Personally I’m all in favour of protest, but I think this one was close to irresponsible. What if someone had driven off and had an accident because of flat tyres? The aim of protest is to get publicity, raise awareness and encourage the public at large to find out more about why people are protesting. Leaflets alone are not enough, but maybe leaflets disguised as parking tickets or glued very firmly to windscreens - without obstructing visibility of course - would be a safer way of raising the profile. And what are SUV drivers supposed to do? They can’t change their cars overnight for a number of reasons, not least that there’s still a very long waiting list for new cars and inflated prices for used cars as a global microchip shortage continues to restrict car production.

And finally…

Protect the Bees

…but don’t think this isn’t important. The British government, free to make its own regulations post Brexit, has decided to lift the ban on certain pesticides used to protect the sugar beet crop. The ban on these pesticides was imposed because of their effect on bees. The effect of neonicotinoids  is complex, but ultimately fatal. This pesticide affects all pollinators, not just honeybees, putting the pollination of other crops at risk. Remember, while cereals and grains are pollinated by the wind, we need insects to pollinate most fruit and vegetables. If we lose a crop of sugar beet we can import sugar and grow another crop next year. I know this is no comfort to farmers, but if we destroy or decimate our bees it is close to impossible to replace them. And I say that as a beekeeper. Sugar beet or strawberries, which would you rather have? And plums, and apples and pears and raspberries and tomatoes and cucumbers and courgettes and blackcurrants and gooseberries and peppers and cherries and figs.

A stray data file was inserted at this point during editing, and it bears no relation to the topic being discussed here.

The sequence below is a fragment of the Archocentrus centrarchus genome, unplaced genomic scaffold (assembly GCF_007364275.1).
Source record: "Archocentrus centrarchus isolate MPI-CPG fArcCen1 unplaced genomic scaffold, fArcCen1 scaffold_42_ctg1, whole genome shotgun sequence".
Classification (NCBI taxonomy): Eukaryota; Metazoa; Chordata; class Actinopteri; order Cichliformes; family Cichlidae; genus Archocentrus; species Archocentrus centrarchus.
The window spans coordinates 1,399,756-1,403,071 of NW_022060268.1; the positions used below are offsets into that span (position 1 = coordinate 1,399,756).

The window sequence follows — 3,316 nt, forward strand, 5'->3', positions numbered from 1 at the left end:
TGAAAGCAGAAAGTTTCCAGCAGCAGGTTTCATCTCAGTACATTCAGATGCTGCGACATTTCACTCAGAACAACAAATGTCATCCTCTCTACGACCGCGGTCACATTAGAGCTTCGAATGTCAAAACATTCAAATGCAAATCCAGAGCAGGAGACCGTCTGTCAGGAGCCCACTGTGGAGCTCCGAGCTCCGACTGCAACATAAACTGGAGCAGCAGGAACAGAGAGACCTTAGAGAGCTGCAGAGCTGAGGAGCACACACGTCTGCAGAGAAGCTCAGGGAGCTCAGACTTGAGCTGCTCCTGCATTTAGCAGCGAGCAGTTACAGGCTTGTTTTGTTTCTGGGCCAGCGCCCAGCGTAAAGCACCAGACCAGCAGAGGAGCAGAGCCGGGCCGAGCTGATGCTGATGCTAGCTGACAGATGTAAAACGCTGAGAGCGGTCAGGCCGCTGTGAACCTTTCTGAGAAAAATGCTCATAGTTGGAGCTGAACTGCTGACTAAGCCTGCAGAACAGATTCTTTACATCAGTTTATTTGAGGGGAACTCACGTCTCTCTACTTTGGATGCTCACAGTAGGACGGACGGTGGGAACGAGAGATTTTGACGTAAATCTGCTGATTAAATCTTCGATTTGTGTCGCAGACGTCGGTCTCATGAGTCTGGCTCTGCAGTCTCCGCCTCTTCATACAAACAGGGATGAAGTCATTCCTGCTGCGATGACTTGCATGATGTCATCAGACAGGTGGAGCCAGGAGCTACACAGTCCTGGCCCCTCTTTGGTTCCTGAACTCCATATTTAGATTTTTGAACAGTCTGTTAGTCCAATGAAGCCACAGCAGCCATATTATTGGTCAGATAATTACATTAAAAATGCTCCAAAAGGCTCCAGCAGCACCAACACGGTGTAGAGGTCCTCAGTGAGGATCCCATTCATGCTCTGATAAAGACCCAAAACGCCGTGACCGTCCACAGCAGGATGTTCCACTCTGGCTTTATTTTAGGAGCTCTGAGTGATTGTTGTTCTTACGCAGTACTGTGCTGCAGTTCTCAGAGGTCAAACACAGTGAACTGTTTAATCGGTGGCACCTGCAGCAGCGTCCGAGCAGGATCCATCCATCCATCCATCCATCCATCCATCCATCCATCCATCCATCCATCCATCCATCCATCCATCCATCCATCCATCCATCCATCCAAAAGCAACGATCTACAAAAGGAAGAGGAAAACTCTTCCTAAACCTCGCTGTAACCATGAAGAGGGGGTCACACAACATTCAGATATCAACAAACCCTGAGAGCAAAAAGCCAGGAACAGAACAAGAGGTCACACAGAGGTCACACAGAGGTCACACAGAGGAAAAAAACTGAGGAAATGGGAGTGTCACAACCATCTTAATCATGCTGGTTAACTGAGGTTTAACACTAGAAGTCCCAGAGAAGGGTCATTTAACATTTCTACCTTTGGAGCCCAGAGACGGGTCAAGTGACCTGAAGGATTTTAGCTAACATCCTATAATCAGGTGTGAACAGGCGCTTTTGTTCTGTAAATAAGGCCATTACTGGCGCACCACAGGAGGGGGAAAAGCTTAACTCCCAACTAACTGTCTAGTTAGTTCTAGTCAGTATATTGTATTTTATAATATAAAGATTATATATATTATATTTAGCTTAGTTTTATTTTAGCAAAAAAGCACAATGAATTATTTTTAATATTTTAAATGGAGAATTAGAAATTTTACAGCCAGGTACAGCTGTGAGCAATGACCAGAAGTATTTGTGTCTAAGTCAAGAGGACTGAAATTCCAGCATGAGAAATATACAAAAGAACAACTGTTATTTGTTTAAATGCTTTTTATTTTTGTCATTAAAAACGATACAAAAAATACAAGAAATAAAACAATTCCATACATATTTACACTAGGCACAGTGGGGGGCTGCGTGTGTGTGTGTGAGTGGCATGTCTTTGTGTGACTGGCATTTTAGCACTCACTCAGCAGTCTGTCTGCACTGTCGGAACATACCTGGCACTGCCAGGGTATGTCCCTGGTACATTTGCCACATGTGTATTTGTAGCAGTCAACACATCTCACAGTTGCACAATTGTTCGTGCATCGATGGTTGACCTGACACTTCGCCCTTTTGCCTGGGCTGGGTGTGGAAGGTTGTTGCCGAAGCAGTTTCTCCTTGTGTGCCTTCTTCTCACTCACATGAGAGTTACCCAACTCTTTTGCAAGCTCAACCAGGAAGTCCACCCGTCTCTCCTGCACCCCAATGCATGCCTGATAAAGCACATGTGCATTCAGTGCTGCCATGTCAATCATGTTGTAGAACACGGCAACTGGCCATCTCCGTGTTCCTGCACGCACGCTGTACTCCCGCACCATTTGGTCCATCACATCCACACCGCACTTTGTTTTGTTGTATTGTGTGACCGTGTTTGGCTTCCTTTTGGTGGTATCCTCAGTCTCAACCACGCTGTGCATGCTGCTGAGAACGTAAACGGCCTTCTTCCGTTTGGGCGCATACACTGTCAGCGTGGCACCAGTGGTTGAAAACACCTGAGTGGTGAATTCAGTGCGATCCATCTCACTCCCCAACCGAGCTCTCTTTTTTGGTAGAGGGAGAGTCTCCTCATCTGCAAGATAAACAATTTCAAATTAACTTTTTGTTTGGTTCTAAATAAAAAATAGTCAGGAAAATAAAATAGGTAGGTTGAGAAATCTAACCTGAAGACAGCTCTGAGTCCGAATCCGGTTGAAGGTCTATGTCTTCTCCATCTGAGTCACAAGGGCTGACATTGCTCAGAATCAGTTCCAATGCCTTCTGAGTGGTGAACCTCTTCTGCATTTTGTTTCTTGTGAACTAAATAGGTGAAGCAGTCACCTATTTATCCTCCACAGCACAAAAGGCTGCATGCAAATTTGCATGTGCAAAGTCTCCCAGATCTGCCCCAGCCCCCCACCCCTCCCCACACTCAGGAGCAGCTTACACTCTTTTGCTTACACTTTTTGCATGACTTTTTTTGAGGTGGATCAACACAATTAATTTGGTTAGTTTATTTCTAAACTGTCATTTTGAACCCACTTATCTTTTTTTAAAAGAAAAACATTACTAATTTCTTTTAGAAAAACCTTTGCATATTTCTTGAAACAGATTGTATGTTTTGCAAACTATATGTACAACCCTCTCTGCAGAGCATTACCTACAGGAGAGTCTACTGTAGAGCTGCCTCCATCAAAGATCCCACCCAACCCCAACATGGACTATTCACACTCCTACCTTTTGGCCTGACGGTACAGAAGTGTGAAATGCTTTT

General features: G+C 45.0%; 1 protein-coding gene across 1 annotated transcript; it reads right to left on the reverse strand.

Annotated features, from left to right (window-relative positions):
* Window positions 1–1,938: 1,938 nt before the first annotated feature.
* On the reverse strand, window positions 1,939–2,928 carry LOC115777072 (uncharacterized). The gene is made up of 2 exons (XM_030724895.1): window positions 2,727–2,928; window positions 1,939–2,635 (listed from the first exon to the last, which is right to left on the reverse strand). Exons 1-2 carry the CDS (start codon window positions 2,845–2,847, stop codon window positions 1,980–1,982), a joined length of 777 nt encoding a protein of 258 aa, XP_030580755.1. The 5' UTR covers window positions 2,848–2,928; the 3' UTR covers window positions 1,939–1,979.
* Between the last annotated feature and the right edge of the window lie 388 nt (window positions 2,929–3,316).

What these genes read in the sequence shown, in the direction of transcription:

Do your bit and sow some bee-friendly wild flowers in a window box or a corner of your garden. And support any petitions to get these pesticides banned.

Next Week

And with that thought I leave you for another week, although there will of course be a Wednesday interview next Wednesday. It looks as though it's going to be another very interesting one. I’ll actually be recording it on Monday and patrons will get it at least a day early.

Incidentally the number of regular listeners is growing dramatically. I don't know what I've done but obviously somebody out there likes the Sustainable Futures Report. I hope you do and I'm always open to ideas, suggestions and constructive criticism.

Oh, and Ian Jarvis, I am going to follow up your message.

That's all for this time.

I’m Anthony Day.

That was the Sustainable Futures Report.

Bye for now.





Net Zero 2050 roadmap

Solar farms

Investment and Jobs 

Blackrock - finance sector and fossil fuels 


China Rainfall

Amazon Tipping Point

Green Heat Network Fund 

Tyre Extinguishers


No thoughts on “Roadmap to Net Zero”

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A weekly podcast and blog brought to you by Anthony Day. A selection of stories and interviews aiming to be sustainable, topical and interesting.
And also, I do address conferences.

Anthony Day